Cathy Vollmer sits in the front row at the 2003 USA National Swimming Championships in Indianapolis. She's nervous, as any mom with a daughter competing would be. But Cathy's top worry isn't whether her 15-year-old, Dana, will swim a good time or finish first.
She's worried Dana's heart will stop beating.
At Cathy's feet rests a red container the size of a lunch box. Inside is a defibrillator, a device that can jump-start a failed heart. Cathy sits pensively, ready to leap over the railing separating her from the pool area, and ready to use that defibrillator on Dana's heart if she needs to. At 15, Dana was diagnosed with long QT syndrome, a cardiac electrical disorder.
"All I was doing was praying the whole time in my head, begging God to please not let anything happen to her … watching every stroke, any sign of trouble or flailing, or anything," Cathy remembers of Dana's first meet after the diagnosis, even though she says she tries to forget.
Fast forward nine years. Dana Vollmer, now 24, is competing in her second Olympics — cleared of the heart condition that might have ended the dream if not for her strength, determination, and unsinkable support system.
Dizziness, Diagnoses And Decisions
At 15, Dana was an up-and-coming swimmer in Granbury, Texas. Three years earlier, she was the youngest competitor in the 2000 U.S. Olympic swimming trials. When the dizzy spells started, the strong and healthy teen thought dehydration or low blood sugar — not a heart problem.
"Swimming at an elite level, you'd think she'd have the healthiest heart in the world," Cathy says. "We really didn't expect anything to come of it."
As a precaution, Cathy and her husband took Dana to a cardiologist at Cook Children's Hospital in Dallas. They learned an extra electrical pathway in Dana's heart had been causing its irregular rhythm. During the ablation to correct her abnormal heartbeat, Dana's doctor found something more worrisome: Long QT syndrome, a cardiac electrical disorder that can trigger potentially fatal arrhythmia. Many people don't even know they have long QT syndrome until they go into cardiac arrest.
Suddenly the Vollmers had a tough decision to make.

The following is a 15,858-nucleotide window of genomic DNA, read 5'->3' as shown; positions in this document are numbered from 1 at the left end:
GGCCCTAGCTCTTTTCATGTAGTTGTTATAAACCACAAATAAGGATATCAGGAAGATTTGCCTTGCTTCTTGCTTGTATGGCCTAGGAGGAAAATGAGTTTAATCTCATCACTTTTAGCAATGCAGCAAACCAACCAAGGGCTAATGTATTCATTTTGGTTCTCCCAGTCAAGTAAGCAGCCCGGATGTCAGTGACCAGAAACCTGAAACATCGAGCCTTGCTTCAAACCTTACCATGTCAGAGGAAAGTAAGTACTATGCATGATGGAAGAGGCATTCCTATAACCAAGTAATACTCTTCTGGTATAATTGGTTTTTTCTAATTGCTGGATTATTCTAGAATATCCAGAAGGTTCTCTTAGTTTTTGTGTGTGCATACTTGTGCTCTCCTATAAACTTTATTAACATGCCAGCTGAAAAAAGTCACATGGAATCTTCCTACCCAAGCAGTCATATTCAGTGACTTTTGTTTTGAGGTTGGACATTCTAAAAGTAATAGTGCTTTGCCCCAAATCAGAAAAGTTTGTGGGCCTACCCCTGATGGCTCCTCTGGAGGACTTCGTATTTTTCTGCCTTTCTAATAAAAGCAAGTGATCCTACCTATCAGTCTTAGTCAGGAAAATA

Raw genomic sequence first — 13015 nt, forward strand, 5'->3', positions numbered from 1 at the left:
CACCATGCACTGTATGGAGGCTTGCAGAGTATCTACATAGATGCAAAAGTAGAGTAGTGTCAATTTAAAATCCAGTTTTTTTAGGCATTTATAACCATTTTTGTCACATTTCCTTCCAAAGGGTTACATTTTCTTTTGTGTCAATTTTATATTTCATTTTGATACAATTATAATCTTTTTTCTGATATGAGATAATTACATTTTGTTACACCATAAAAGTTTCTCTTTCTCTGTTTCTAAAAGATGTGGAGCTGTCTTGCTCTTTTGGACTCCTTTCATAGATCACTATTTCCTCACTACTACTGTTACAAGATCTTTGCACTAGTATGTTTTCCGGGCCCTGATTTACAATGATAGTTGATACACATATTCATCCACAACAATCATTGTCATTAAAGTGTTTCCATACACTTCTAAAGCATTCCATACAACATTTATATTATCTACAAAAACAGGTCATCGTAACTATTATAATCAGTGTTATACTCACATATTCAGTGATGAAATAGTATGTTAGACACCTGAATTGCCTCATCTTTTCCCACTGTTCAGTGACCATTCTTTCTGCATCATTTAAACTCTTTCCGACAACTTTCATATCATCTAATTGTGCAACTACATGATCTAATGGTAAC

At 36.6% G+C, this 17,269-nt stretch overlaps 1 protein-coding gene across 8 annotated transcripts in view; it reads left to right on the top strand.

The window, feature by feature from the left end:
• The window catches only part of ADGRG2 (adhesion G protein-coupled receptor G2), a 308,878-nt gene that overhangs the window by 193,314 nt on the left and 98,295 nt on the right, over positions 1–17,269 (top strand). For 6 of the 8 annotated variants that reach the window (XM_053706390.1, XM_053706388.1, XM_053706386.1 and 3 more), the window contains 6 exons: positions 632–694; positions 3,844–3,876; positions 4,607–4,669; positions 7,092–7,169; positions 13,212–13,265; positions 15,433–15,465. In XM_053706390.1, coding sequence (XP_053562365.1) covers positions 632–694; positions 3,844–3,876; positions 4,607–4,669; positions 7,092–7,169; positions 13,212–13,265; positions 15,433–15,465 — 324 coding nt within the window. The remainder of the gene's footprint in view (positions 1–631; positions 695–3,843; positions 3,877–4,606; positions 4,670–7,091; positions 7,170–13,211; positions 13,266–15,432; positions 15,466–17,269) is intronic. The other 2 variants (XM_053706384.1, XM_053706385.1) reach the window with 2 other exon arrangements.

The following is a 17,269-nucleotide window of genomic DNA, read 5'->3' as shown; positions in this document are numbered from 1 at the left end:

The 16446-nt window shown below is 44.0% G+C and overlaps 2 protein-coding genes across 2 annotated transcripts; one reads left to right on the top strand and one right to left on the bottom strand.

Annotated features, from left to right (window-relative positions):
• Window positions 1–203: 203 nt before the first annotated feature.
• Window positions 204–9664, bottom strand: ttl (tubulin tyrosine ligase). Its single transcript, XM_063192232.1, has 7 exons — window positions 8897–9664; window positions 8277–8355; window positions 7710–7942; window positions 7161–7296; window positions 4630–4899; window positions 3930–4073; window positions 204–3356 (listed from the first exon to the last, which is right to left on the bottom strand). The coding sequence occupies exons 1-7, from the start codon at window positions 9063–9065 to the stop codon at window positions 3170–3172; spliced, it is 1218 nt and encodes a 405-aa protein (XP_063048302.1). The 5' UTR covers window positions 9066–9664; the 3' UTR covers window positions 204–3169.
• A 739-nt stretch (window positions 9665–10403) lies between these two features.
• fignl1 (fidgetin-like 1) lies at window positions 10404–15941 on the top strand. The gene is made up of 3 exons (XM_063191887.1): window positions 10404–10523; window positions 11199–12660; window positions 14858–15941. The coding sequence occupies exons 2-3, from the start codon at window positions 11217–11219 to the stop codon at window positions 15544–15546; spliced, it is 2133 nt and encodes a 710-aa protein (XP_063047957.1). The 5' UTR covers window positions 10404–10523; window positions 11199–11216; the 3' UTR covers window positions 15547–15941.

"You're not allowed to do athletics," Dana says of the diagnosis she received. "Any adrenaline could put it [the heart] into a fatal rhythm … a nightmare, a friend scaring me. It was mind-boggling to think about my life without any of those things."
Dana also couldn't picture her life without swimming, despite her parents' efforts. "We tried to emphasize how many talents she had," Cathy says, "but it's hard when all your identity and praise and everything you've ever been are tied up in something."
The Vollmers decided not to let doctors implant a defibrillator to control Dana's heart rate. They also decided she should keep swimming. Dana's doctor agreed to sign off as long as she had an external defibrillator on site at every practice and every meet.
"If the doctor had refused to let her take this chance, as parents we would have had to say no and ask for the internal defibrillator," says Cathy. Prepared to bring Dana back for an internal defibrillator if she ever experienced a cardiac event, they agreed to try — and just "watch her like a hawk."
Out Of Sight, Out Of Mind
Dana couldn't even look at the red container.
"That defibrillator represented that I wasn't invincible. I could die, my heart could just stop. I refused to touch it. I didn't think if I carried that thing around I could mentally push myself to continue to train, to go to the Olympics," she says. "My mom really became my rock at that point."
It was Cathy who carted the defibrillator to every practice and meet so Dana could focus on swimming.
"My family really allowed me to block it off and continue to train without thinking about it every day," Dana says, noting the emotional toll it took on them. "My parents wanted to make sure I was okay, and I was refusing to talk about it. I was scared in my own way, and convinced myself that not talking meant I didn't have it."